Smith, Edith (C1880-1924) – UK’s first official policewoman

Edith Smith (C1880-1924)

EDITH Smith, the first official police woman in the British Isles, was sworn in at Grantham Police Station in the Guildhall in November 1915 to deal with prostitutes, female witnesses and children.

Edith, who lived in Rutland Street was given the powers of arrest as a result of a meeting at which Commandant Damer Dawson read a report of activities in Grantham and the Bishop of Grantham declared that policewomen deserved national support. Dawson had run a volunteer service but Smith was the first to receive pay. Once established, she earned £2 a week.

Permission for the appointment was granted by the Town Council and Watch Committee and Edith was sent to London for three weeks to observe WPS training.

She was accompanied by Dorothy Peto who thought her ‘a woman of outstanding personality – fearless, motherly and adaptable.’

Mrs Peto described how, on finding a young couple wrapped around each other in the grass in Hyde Park, Edith frankly pointed out the dangers and appealed to the man to be more chivalrous.

Mrs Peto said they responded with thanks and desisted their activities.

Edith’s appointment has to be seen in the light that 20,000 troops were stationed at Harrowby and Belton camps at this time and prostitution was rife.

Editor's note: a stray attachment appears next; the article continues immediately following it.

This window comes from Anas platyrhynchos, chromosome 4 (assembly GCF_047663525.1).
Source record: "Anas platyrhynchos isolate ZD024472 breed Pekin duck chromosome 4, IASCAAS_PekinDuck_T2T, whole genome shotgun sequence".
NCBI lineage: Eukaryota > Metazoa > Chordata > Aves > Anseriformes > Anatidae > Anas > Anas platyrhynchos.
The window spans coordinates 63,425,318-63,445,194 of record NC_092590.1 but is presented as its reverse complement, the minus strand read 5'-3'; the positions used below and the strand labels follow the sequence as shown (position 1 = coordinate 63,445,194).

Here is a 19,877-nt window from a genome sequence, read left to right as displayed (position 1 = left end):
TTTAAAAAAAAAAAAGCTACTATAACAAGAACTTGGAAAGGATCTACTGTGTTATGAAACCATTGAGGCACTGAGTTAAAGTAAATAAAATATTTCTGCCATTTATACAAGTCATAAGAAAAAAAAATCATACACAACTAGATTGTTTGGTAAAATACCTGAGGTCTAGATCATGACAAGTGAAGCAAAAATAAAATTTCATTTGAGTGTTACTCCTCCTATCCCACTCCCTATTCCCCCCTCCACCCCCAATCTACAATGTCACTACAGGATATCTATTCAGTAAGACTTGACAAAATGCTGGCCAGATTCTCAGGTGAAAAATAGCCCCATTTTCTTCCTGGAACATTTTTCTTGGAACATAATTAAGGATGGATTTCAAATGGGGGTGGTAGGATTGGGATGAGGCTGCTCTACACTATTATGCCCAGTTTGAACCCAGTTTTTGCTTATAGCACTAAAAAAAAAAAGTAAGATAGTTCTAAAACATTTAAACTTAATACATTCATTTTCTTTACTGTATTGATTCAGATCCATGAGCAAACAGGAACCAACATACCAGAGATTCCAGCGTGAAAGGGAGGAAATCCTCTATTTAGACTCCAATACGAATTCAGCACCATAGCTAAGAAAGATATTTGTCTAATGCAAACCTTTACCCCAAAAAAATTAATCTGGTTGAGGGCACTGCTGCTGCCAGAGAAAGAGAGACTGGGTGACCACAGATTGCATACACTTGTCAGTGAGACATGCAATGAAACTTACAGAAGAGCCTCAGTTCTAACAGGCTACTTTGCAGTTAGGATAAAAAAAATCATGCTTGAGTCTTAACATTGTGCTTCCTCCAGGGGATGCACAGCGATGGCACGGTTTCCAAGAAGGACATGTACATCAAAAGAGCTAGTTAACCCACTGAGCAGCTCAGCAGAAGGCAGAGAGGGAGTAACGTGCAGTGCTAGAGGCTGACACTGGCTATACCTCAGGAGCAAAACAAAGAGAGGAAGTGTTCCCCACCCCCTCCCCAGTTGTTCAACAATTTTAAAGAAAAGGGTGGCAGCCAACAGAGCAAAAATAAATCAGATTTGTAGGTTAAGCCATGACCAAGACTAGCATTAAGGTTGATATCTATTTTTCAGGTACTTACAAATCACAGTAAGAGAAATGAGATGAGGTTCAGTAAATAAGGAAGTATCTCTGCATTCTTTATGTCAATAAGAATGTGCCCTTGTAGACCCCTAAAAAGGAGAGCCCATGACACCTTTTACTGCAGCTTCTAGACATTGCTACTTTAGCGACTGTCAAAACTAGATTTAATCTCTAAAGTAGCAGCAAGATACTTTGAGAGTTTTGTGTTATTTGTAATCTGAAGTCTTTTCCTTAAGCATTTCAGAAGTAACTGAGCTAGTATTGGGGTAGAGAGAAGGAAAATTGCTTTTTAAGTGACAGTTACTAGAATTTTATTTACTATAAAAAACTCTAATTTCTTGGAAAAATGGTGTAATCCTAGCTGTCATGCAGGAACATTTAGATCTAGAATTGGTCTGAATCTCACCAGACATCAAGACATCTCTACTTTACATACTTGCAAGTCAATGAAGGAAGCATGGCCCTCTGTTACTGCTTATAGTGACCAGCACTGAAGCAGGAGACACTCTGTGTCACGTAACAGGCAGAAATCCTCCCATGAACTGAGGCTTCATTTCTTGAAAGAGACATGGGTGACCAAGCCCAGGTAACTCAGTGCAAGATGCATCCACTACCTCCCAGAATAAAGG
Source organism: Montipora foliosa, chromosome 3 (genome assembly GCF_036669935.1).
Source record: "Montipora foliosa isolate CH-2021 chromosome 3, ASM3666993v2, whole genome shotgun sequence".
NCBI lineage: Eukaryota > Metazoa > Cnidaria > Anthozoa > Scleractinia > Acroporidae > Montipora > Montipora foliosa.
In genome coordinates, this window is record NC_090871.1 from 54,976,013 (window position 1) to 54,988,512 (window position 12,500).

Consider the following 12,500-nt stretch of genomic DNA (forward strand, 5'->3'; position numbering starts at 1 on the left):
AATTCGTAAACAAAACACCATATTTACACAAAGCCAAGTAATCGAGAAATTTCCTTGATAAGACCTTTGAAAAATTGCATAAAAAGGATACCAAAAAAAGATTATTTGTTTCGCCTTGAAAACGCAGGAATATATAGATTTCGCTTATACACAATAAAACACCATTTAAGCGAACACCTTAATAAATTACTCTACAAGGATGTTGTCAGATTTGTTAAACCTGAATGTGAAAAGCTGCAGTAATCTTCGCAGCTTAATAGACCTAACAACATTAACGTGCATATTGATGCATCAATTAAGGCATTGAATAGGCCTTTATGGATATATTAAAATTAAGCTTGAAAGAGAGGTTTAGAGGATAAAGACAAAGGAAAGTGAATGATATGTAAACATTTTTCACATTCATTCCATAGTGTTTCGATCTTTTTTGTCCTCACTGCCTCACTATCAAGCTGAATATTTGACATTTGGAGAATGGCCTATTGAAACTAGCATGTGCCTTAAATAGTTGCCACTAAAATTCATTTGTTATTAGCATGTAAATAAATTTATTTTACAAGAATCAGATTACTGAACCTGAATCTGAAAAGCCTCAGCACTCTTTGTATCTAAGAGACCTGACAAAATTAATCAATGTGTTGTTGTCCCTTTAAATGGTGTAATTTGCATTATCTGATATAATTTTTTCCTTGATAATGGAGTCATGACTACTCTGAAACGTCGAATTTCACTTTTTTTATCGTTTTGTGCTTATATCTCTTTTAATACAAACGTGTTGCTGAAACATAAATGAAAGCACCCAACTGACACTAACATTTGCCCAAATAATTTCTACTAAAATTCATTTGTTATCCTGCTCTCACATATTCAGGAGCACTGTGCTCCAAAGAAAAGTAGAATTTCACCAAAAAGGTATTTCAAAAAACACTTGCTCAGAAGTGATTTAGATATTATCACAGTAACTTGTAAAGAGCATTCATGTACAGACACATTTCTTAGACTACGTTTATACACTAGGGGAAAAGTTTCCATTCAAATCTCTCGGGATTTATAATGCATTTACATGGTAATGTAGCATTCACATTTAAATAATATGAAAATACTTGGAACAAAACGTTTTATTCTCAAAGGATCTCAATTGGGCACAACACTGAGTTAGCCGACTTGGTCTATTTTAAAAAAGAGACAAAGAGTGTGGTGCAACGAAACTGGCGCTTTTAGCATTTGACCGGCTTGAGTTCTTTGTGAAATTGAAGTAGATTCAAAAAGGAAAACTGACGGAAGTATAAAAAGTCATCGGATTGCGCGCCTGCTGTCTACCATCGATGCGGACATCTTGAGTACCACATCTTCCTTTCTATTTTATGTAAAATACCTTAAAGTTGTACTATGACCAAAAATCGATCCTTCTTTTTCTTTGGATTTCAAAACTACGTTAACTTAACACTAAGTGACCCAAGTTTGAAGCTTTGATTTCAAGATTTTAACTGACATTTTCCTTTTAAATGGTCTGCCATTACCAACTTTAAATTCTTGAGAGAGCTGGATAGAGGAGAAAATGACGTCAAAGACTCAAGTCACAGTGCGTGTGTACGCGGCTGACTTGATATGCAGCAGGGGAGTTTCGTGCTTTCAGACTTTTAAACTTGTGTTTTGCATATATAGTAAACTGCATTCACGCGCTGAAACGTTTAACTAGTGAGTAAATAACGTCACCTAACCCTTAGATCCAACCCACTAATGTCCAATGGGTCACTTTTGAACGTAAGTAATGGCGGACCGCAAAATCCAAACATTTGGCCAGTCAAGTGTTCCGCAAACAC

Edith told how in her first year she found it necessary to get to know the ‘bad girls’ in town and visited theatres and cinemas in the town to stop them trading there.

Her report read: “I received nothing but courtesy and co-operation from the managements as soon as I made my methods known and they realised I was there to act as a deterrent to their houses being used by prostitutes as a hunting ground and to look after frivolous girls likely to get into mischief.”

During Edith’s first year, 100 wayward girls were cautioned. She also dealt with 15 cases of larceny (theft) involving women and girls, 16 women drunks, had 10 prostitutes convicted, eight placed in institutions and 10 handed over to their parents.

In addition, one fortune teller was charged and convicted, 18 respectable girls on temporary stays in town were assisted to their homes, while five respectable women and girls were assaulted.

There were 24 illegitimate babies, two disorderly houses convicted and 20 placed under observation.

Also during her first year Edith held interviews with parents reporting the misconduct of their children, girls asking advice, husbands placing their wives under observation while they were away and husbands inquiring about the misconduct of their wives.

Edith served in Grantham until January 1918  after working seven days a week throughout, to become matron of the Lindis Nursing Home, Dudley Road.

She died six years later after taking an overdose of morphine.

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